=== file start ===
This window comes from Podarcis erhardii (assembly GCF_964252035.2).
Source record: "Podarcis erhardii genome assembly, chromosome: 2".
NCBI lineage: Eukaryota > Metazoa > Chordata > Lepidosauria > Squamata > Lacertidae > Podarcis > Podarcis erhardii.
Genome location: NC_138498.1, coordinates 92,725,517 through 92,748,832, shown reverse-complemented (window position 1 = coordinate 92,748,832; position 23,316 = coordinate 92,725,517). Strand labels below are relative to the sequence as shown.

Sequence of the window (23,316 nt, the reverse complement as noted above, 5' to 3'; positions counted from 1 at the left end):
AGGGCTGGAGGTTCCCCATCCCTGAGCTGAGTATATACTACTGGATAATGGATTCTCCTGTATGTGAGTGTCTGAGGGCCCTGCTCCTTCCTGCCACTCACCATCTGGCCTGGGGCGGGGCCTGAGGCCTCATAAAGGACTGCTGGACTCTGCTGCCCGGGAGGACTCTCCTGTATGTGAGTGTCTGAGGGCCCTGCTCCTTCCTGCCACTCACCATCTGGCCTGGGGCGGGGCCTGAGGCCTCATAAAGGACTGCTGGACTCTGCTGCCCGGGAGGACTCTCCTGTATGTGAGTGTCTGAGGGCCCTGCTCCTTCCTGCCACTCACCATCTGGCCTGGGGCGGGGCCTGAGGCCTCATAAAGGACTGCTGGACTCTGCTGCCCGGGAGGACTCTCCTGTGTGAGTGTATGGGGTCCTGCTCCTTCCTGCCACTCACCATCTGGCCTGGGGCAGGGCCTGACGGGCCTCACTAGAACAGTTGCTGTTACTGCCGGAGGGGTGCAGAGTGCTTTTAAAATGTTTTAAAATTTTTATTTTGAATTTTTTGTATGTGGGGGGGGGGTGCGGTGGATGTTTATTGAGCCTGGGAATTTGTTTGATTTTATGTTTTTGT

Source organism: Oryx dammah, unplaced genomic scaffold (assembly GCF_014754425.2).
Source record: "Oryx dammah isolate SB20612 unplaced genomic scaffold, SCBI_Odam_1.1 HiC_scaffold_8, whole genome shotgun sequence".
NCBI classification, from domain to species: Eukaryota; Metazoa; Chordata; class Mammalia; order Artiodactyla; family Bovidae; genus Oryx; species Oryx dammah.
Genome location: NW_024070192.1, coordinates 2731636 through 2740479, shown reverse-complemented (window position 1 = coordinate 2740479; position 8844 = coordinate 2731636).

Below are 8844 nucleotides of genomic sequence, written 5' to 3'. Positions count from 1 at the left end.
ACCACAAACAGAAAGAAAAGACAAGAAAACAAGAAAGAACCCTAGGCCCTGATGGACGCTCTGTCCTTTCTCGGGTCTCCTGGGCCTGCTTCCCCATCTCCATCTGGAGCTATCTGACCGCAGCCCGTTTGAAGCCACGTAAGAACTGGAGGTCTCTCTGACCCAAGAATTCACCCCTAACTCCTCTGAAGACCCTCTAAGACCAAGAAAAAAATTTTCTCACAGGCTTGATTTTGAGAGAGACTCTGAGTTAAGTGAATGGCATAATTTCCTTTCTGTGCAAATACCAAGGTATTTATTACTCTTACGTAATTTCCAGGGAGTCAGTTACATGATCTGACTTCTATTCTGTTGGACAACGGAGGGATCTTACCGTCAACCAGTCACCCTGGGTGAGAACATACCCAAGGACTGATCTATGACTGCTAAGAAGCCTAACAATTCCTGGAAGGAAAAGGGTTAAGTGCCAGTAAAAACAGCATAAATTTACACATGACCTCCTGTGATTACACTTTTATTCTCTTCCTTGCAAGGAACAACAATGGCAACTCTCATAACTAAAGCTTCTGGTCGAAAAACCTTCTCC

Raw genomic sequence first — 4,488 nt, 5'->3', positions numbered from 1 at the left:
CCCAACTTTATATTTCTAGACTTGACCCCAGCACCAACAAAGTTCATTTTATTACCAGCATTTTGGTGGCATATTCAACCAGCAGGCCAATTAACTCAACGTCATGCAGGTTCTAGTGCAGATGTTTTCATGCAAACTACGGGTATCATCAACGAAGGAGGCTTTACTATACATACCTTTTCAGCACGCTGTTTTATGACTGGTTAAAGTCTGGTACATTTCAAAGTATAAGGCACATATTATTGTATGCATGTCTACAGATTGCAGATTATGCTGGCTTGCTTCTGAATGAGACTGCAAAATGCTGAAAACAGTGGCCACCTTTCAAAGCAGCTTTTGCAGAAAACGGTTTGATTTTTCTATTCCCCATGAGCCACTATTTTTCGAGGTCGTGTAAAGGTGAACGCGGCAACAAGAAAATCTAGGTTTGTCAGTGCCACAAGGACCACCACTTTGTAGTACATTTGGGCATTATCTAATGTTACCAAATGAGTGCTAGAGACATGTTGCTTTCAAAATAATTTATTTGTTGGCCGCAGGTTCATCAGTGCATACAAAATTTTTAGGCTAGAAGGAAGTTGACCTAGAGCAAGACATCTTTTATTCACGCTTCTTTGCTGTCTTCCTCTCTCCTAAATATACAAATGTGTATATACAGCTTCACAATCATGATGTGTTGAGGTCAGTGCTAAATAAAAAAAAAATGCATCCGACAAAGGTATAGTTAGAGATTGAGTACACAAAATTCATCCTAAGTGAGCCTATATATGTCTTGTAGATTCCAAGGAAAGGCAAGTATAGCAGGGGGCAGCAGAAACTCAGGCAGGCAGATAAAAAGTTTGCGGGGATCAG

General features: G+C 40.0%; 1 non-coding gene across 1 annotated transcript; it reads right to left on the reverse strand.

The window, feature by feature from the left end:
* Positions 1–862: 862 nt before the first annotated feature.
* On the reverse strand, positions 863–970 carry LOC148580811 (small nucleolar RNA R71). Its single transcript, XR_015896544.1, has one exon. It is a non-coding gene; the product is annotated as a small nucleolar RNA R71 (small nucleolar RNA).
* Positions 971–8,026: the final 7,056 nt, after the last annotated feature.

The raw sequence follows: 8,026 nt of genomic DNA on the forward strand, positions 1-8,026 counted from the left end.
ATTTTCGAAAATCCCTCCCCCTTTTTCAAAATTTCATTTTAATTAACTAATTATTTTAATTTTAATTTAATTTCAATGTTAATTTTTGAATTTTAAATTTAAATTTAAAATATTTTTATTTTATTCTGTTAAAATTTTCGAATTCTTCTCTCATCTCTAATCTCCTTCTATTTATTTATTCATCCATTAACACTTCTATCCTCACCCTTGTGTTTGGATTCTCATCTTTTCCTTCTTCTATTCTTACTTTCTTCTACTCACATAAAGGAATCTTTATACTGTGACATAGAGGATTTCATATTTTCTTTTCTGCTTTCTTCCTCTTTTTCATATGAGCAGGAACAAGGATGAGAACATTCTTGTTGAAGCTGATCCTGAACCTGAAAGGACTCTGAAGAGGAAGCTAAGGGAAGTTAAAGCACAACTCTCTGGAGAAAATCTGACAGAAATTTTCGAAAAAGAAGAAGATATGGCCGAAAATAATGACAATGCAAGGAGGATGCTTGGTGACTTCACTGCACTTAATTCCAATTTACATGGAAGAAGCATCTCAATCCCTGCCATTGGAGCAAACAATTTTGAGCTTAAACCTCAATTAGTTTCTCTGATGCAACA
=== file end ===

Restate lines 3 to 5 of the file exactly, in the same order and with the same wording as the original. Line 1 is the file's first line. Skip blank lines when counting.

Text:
NCBI lineage: Eukaryota > Metazoa > Chordata > Lepidosauria > Squamata > Lacertidae > Podarcis > Podarcis erhardii.
Genome location: NC_138498.1, coordinates 92,725,517 through 92,748,832, shown reverse-complemented (window position 1 = coordinate 92,748,832; position 23,316 = coordinate 92,725,517). Strand labels below are relative to the sequence as shown.

Sequence of the window (23,316 nt, the reverse complement as noted above, 5' to 3'; positions counted from 1 at the left end):